What is it that makes people blog? Do they blog for money, fame, the love of writing, to promote their business, or to brand themselves? It can be a combination of all these reasons; or people may blog because they feel the need to be “heard.” The above are some reasons why people blog, but there are more reasons, I’m sure. If you blog, can you pinpoint why?
For money. People who set out to blog for money may be in for a rude awakening. One of my mentors told me once, “Bob, you don’t make money blogging unless you’re published.” I agree with him somewhat on this point, but will amend by adding that you most likely won’t make money blogging unless you’re paid by a company or organization to blog; in which case no one will know you’re the writer.
For fame. You may become famous for blogging; but in order to do so, you must have a pretty large following. If Oprah, Obama, or Steve Jobs were to declare they’re going to blog as their full-time gig, they’d get hits galore. But we’d probably never know if they did the actual writing.
For the love of writing. I’m no Hemmingway or David Sadaris, but that won’t keep me from blogging. I enjoy writing, especially when it’s about the job search. I’ve stated in other entries that blogging and answering questions on LinkedIn are preferable over watching the Bachelorette, So You Think You Can Dance, and other mundane television shows.
To promote your business. I’m surprised that more business people don’t blog. With free blogsites like WordPress and Blogspot, it’s an easy way to market your service/s in a subtle way—e.g., don’t broadcast your résumé writing service throughout or at the end of your blog entry. Simply explain the need for a powerful résumé, executive to entry-level. Your readers will get it, especially if you show you know what you’re talking about. One blog I particularly like is Executive Résumé Expert.
To be heard. Introverts tend to feel left out of conversations and meetings because of their think-before-they-speak nature, leaving the extraverts to often dominate the discussion. Thus writing tends to be the introverts favorite mode of communicating. What better way for the introvert to express his/her thoughts than blogging?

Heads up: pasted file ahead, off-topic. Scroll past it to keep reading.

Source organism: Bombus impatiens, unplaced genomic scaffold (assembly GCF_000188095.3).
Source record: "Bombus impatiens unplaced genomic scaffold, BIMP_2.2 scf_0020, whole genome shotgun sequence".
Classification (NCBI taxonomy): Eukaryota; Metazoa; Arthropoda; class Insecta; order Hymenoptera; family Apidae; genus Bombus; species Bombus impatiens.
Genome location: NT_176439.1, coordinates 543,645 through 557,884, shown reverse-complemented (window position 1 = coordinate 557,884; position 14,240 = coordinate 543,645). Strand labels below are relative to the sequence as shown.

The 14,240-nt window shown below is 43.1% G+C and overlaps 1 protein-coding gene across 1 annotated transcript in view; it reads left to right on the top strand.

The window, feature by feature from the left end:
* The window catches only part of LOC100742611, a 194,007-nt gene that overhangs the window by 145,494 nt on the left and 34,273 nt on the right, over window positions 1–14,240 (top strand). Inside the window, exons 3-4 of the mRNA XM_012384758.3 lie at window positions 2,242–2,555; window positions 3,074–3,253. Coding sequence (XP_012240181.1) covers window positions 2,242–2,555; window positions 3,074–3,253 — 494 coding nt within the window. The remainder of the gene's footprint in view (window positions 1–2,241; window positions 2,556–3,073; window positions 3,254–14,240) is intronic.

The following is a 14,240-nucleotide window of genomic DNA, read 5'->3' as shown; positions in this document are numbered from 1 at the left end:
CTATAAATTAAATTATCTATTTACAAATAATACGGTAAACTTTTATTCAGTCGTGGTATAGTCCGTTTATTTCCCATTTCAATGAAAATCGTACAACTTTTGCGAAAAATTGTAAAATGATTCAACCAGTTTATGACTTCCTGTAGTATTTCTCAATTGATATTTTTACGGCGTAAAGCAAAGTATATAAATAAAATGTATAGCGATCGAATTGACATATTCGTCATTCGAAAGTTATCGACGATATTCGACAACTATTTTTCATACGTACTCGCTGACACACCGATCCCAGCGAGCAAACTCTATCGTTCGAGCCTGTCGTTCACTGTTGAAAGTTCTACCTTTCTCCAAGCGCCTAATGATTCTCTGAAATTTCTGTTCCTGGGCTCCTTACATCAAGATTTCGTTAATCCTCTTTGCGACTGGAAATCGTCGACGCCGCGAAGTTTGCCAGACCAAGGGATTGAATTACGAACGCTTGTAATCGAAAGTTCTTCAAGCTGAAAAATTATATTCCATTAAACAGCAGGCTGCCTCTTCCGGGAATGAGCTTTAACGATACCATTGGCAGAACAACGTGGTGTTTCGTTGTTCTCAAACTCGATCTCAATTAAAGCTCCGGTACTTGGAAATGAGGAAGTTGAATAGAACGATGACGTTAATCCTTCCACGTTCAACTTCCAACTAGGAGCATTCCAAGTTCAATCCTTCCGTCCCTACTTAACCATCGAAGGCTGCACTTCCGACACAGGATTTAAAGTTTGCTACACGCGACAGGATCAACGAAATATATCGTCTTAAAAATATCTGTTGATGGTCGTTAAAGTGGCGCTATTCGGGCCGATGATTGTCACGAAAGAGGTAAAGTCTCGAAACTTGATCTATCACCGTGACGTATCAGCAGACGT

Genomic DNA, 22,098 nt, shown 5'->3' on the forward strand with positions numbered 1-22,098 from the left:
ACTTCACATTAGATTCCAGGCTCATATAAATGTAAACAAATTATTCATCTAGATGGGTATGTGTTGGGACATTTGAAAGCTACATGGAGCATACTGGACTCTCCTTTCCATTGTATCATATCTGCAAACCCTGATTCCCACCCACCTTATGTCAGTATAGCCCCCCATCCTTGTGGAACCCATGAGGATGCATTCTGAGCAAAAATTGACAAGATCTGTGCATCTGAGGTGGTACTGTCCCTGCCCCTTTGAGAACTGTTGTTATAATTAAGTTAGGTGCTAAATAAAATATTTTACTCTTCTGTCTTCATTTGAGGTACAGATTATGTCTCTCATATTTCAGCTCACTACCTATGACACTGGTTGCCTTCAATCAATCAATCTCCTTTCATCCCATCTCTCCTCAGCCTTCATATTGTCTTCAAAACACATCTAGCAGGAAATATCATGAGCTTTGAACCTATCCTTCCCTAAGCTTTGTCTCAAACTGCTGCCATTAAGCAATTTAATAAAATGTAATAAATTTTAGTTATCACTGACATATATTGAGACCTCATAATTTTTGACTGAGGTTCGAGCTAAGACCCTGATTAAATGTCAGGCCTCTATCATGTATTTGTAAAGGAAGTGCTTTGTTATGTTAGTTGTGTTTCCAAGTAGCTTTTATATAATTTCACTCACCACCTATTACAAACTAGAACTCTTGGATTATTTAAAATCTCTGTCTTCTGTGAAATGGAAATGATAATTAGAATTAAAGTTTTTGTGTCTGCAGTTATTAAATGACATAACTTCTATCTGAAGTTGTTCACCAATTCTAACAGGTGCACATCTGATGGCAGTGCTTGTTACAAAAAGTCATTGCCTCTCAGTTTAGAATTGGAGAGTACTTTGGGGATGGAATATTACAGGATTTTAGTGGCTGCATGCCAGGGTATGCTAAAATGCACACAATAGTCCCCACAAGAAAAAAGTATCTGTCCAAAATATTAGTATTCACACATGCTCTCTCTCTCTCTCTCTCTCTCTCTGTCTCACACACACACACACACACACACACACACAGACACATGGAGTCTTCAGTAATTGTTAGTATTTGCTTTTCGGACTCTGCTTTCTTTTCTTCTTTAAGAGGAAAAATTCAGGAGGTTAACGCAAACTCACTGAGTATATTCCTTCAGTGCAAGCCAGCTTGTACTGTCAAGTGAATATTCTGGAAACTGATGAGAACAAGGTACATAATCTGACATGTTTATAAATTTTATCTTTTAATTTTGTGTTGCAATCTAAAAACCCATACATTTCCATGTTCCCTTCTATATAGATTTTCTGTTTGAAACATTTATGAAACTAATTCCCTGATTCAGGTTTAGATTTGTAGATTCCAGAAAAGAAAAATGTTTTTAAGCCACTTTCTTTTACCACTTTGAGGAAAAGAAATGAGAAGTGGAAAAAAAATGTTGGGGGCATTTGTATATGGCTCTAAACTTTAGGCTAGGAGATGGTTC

To brand yourself. This is probably the best reason to blog, as well as most talked about. I mention in my workshops that starting and maintaining a blog is a great way to brand yourself. Some of the attendees look at me like I’m asking them to give up their first born. I tell them they’re experts in their field. If you enjoy writing and want to get yourself out there, blogging is a great way to do it.
My urge to blog was further fueled after having read Branding Yourself: How to Use Social Media to Invent or Reinvent Yourself by Erick Deckers and Kyle Lacy. The message I came away with was in order to be known, or branded, you have to be visible on the Internet. While writing a blog will not automatically brand you, it is a way to reinforce the brand you’ve already established. So blogging a consistent positive message is key in fostering your brand.
Bloggers read others’ blogs. It would only make sense that to learn how to blog and enhance your blogging skills, you read what others in your industry have to say. To increase your branding capabilities, share the wealth of information that circulates the Internet. A great source of news is LinkedIn Today, an accumulation of blog entries from various e-zines. I often breeze through them until I find a blog entry I think is of value to my network. Then I share it with them.
I have a blog roll to the right of this entry that includes reputable professionals in the job search industry. I’ve included some of them in this entry, so feel free to check them out. A Storied Career, About.com Job Searching, Branding Yourself Blog, Career Rocketeer, Career Solvers, Executive Resume Expert, Job Hunt, Martin Yate Blog, PongoResume, The New England Job Show.
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